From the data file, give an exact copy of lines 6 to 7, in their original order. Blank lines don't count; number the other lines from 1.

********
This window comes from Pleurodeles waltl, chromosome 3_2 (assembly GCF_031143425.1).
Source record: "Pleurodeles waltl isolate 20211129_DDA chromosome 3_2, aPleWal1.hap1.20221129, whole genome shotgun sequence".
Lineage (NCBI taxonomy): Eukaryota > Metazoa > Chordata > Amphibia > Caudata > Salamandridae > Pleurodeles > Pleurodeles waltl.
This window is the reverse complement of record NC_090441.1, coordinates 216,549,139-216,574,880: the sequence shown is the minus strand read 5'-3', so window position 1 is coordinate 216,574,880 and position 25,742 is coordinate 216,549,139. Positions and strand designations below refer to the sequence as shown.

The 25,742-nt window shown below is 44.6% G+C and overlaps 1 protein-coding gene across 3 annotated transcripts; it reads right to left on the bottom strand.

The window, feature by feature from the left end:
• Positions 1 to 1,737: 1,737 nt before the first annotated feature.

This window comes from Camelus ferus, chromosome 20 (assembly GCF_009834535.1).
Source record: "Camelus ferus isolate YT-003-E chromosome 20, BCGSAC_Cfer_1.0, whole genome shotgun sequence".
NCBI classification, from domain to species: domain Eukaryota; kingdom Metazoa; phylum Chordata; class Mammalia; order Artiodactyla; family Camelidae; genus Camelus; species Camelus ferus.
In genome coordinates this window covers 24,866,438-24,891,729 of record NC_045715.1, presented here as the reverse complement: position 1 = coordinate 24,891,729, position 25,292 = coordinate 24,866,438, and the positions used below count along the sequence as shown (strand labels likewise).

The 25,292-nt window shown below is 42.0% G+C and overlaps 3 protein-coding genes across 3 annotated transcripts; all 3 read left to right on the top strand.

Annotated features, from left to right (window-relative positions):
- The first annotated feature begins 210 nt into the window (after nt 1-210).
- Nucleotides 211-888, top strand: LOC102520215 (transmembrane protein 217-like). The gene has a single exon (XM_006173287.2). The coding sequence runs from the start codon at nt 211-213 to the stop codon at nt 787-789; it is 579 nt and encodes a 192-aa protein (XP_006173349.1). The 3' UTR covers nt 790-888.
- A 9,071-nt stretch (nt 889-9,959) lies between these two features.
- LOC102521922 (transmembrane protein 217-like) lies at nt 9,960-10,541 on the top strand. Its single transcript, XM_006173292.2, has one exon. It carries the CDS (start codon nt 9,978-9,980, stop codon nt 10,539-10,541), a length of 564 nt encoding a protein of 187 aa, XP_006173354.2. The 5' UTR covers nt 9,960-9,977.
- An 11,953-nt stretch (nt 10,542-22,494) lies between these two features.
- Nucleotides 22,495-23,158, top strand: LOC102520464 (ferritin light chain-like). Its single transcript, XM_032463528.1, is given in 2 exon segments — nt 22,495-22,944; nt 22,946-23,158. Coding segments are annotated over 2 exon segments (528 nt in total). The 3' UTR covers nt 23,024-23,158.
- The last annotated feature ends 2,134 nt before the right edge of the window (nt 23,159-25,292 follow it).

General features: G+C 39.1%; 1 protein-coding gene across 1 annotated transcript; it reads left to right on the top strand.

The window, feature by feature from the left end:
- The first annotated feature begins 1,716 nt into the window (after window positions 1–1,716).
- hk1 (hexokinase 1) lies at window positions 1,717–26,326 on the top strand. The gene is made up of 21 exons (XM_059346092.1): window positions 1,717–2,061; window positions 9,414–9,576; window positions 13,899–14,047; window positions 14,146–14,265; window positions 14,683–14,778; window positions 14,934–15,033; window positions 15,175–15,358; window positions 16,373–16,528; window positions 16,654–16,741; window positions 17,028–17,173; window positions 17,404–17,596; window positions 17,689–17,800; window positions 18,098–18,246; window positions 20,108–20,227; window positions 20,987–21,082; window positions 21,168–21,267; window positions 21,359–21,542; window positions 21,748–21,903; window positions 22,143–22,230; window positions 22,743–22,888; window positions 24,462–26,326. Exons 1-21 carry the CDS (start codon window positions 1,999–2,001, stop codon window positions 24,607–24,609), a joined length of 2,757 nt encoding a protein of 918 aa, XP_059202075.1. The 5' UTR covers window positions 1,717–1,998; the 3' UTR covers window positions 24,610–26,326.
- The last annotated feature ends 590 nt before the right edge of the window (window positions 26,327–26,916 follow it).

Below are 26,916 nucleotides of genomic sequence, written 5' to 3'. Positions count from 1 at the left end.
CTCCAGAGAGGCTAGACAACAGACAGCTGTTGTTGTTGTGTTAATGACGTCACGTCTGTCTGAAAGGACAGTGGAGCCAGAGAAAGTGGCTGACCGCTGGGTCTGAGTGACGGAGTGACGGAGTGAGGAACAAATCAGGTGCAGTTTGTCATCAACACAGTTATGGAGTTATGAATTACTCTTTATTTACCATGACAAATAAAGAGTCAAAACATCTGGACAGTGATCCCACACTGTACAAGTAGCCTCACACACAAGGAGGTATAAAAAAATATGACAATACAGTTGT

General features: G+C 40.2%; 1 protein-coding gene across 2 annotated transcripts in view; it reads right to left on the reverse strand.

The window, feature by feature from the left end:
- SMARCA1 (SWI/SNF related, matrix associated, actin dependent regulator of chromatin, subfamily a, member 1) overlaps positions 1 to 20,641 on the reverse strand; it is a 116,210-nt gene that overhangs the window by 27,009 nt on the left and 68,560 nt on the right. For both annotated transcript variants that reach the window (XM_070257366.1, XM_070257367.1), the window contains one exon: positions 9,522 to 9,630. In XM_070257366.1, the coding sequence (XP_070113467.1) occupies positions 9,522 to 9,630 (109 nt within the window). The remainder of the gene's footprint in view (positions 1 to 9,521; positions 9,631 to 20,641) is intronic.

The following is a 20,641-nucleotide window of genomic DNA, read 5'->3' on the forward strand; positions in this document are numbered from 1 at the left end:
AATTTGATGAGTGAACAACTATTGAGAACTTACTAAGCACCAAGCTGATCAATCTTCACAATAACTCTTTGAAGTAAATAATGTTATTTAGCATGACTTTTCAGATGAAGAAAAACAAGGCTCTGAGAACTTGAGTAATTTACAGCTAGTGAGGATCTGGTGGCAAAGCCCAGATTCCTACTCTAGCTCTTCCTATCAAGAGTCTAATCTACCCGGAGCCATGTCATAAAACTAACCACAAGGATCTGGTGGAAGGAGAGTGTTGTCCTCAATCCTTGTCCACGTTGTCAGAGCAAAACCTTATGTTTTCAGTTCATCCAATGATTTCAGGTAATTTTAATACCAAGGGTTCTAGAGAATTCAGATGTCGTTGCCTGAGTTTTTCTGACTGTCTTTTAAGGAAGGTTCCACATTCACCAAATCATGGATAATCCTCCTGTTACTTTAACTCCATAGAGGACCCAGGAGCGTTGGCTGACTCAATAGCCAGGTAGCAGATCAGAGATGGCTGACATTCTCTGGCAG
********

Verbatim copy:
The window, feature by feature from the left end:
• Positions 1 to 1,737: 1,737 nt before the first annotated feature.